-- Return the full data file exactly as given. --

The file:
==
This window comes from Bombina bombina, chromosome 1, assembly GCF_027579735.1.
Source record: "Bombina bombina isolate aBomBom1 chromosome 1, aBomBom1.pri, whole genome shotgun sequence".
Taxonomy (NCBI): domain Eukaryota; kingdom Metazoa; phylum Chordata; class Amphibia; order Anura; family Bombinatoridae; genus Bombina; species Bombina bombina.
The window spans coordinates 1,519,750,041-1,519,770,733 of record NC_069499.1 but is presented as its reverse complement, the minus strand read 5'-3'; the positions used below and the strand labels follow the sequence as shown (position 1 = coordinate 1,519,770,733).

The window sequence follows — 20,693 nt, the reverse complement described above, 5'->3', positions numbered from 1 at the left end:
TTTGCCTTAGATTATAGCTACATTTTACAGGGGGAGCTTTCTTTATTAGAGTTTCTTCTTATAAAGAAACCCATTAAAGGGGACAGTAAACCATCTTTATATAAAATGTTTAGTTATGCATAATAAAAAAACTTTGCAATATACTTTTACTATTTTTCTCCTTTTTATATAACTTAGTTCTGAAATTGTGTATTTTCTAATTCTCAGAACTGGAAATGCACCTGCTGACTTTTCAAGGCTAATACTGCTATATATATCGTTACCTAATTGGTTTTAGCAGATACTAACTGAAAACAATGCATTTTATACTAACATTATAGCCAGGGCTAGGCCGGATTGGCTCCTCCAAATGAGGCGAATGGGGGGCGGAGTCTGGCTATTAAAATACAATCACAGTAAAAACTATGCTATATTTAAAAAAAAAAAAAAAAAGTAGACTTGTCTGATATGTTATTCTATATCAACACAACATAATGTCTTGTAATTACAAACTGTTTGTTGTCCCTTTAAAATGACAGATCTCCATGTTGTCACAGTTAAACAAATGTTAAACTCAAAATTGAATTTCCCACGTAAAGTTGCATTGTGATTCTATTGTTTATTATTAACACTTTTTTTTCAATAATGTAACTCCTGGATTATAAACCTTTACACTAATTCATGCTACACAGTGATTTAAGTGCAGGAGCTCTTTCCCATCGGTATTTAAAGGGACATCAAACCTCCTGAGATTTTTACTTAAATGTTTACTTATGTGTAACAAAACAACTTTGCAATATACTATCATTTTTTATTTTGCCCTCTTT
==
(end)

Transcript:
This window comes from Bombina bombina, chromosome 1, assembly GCF_027579735.1.
Source record: "Bombina bombina isolate aBomBom1 chromosome 1, aBomBom1.pri, whole genome shotgun sequence".
Taxonomy (NCBI): domain Eukaryota; kingdom Metazoa; phylum Chordata; class Amphibia; order Anura; family Bombinatoridae; genus Bombina; species Bombina bombina.
The window spans coordinates 1,519,750,041-1,519,770,733 of record NC_069499.1 but is presented as its reverse complement, the minus strand read 5'-3'; the positions used below and the strand labels follow the sequence as shown (position 1 = coordinate 1,519,770,733).

The window sequence follows — 20,693 nt, the reverse complement described above, 5'->3', positions numbered from 1 at the left end:
TTTGCCTTAGATTATAGCTACATTTTACAGGGGGAGCTTTCTTTATTAGAGTTTCTTCTTATAAAGAAACCCATTAAAGGGGACAGTAAACCATCTTTATATAAAATGTTTAGTTATGCATAATAAAAAAACTTTGCAATATACTTTTACTATTTTTCTCCTTTTTATATAACTTAGTTCTGAAATTGTGTATTTTCTAATTCTCAGAACTGGAAATGCACCTGCTGACTTTTCAAGGCTAATACTGCTATATATATCGTTACCTAATTGGTTTTAGCAGATACTAACTGAAAACAATGCATTTTATACTAACATTATAGCCAGGGCTAGGCCGGATTGGCTCCTCCAAATGAGGCGAATGGGGGGCGGAGTCTGGCTATTAAAATACAATCACAGTAAAAACTATGCTATATTTAAAAAAAAAAAAAAAAAGTAGACTTGTCTGATATGTTATTCTATATCAACACAACATAATGTCTTGTAATTACAAACTGTTTGTTGTCCCTTTAAAATGACAGATCTCCATGTTGTCACAGTTAAACAAATGTTAAACTCAAAATTGAATTTCCCACGTAAAGTTGCATTGTGATTCTATTGTTTATTATTAACACTTTTTTTTCAATAATGTAACTCCTGGATTATAAACCTTTACACTAATTCATGCTACACAGTGATTTAAGTGCAGGAGCTCTTTCCCATCGGTATTTAAAGGGACATCAAACCTCCTGAGATTTTTACTTAAATGTTTACTTATGTGTAACAAAACAACTTTGCAATATACTATCATTTTTTATTTTGCCCTCTTT